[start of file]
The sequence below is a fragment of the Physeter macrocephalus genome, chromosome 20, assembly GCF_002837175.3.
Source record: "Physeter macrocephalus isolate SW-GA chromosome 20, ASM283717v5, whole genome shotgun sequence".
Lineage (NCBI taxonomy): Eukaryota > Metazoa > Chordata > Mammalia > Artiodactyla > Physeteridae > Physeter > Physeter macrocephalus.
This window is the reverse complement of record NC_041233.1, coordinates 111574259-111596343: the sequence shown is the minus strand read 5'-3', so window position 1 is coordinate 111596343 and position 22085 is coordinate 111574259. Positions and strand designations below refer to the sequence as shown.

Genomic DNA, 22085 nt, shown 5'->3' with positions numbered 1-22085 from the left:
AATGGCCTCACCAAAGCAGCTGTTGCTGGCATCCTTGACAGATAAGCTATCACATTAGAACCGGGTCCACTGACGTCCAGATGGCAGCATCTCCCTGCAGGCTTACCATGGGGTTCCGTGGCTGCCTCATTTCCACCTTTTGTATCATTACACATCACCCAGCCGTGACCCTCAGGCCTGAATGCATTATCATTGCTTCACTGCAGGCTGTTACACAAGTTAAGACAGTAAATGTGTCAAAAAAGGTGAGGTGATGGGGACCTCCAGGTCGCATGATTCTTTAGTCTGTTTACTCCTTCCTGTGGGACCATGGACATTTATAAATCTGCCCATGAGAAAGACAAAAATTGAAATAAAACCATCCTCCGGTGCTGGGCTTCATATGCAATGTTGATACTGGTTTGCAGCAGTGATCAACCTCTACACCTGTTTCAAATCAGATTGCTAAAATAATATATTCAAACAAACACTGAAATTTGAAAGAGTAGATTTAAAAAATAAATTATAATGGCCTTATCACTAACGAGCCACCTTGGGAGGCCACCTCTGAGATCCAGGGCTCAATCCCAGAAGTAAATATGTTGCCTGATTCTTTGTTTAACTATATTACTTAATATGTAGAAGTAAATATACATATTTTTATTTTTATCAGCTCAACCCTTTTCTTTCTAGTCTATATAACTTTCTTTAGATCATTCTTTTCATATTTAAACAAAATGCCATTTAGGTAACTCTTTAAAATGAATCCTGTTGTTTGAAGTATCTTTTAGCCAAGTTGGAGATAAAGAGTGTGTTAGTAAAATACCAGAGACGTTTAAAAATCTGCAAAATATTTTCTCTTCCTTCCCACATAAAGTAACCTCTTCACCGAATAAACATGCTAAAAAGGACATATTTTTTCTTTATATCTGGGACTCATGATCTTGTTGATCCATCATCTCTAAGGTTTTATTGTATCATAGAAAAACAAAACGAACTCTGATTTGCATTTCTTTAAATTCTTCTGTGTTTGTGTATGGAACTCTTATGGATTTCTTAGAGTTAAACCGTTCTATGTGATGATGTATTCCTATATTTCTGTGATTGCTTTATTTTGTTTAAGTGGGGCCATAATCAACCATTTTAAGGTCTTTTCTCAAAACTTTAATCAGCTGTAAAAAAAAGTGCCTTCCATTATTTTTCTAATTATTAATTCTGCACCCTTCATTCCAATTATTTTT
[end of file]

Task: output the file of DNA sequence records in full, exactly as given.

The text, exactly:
The sequence below is a fragment of the Physeter macrocephalus genome, chromosome 20, assembly GCF_002837175.3.
Source record: "Physeter macrocephalus isolate SW-GA chromosome 20, ASM283717v5, whole genome shotgun sequence".
Lineage (NCBI taxonomy): Eukaryota > Metazoa > Chordata > Mammalia > Artiodactyla > Physeteridae > Physeter > Physeter macrocephalus.
This window is the reverse complement of record NC_041233.1, coordinates 111574259-111596343: the sequence shown is the minus strand read 5'-3', so window position 1 is coordinate 111596343 and position 22085 is coordinate 111574259. Positions and strand designations below refer to the sequence as shown.

Genomic DNA, 22085 nt, shown 5'->3' with positions numbered 1-22085 from the left:
AATGGCCTCACCAAAGCAGCTGTTGCTGGCATCCTTGACAGATAAGCTATCACATTAGAACCGGGTCCACTGACGTCCAGATGGCAGCATCTCCCTGCAGGCTTACCATGGGGTTCCGTGGCTGCCTCATTTCCACCTTTTGTATCATTACACATCACCCAGCCGTGACCCTCAGGCCTGAATGCATTATCATTGCTTCACTGCAGGCTGTTACACAAGTTAAGACAGTAAATGTGTCAAAAAAGGTGAGGTGATGGGGACCTCCAGGTCGCATGATTCTTTAGTCTGTTTACTCCTTCCTGTGGGACCATGGACATTTATAAATCTGCCCATGAGAAAGACAAAAATTGAAATAAAACCATCCTCCGGTGCTGGGCTTCATATGCAATGTTGATACTGGTTTGCAGCAGTGATCAACCTCTACACCTGTTTCAAATCAGATTGCTAAAATAATATATTCAAACAAACACTGAAATTTGAAAGAGTAGATTTAAAAAATAAATTATAATGGCCTTATCACTAACGAGCCACCTTGGGAGGCCACCTCTGAGATCCAGGGCTCAATCCCAGAAGTAAATATGTTGCCTGATTCTTTGTTTAACTATATTACTTAATATGTAGAAGTAAATATACATATTTTTATTTTTATCAGCTCAACCCTTTTCTTTCTAGTCTATATAACTTTCTTTAGATCATTCTTTTCATATTTAAACAAAATGCCATTTAGGTAACTCTTTAAAATGAATCCTGTTGTTTGAAGTATCTTTTAGCCAAGTTGGAGATAAAGAGTGTGTTAGTAAAATACCAGAGACGTTTAAAAATCTGCAAAATATTTTCTCTTCCTTCCCACATAAAGTAACCTCTTCACCGAATAAACATGCTAAAAAGGACATATTTTTTCTTTATATCTGGGACTCATGATCTTGTTGATCCATCATCTCTAAGGTTTTATTGTATCATAGAAAAACAAAACGAACTCTGATTTGCATTTCTTTAAATTCTTCTGTGTTTGTGTATGGAACTCTTATGGATTTCTTAGAGTTAAACCGTTCTATGTGATGATGTATTCCTATATTTCTGTGATTGCTTTATTTTGTTTAAGTGGGGCCATAATCAACCATTTTAAGGTCTTTTCTCAAAACTTTAATCAGCTGTAAAAAAAAGTGCCTTCCATTATTTTTCTAATTATTAATTCTGCACCCTTCATTCCAATTATTTTT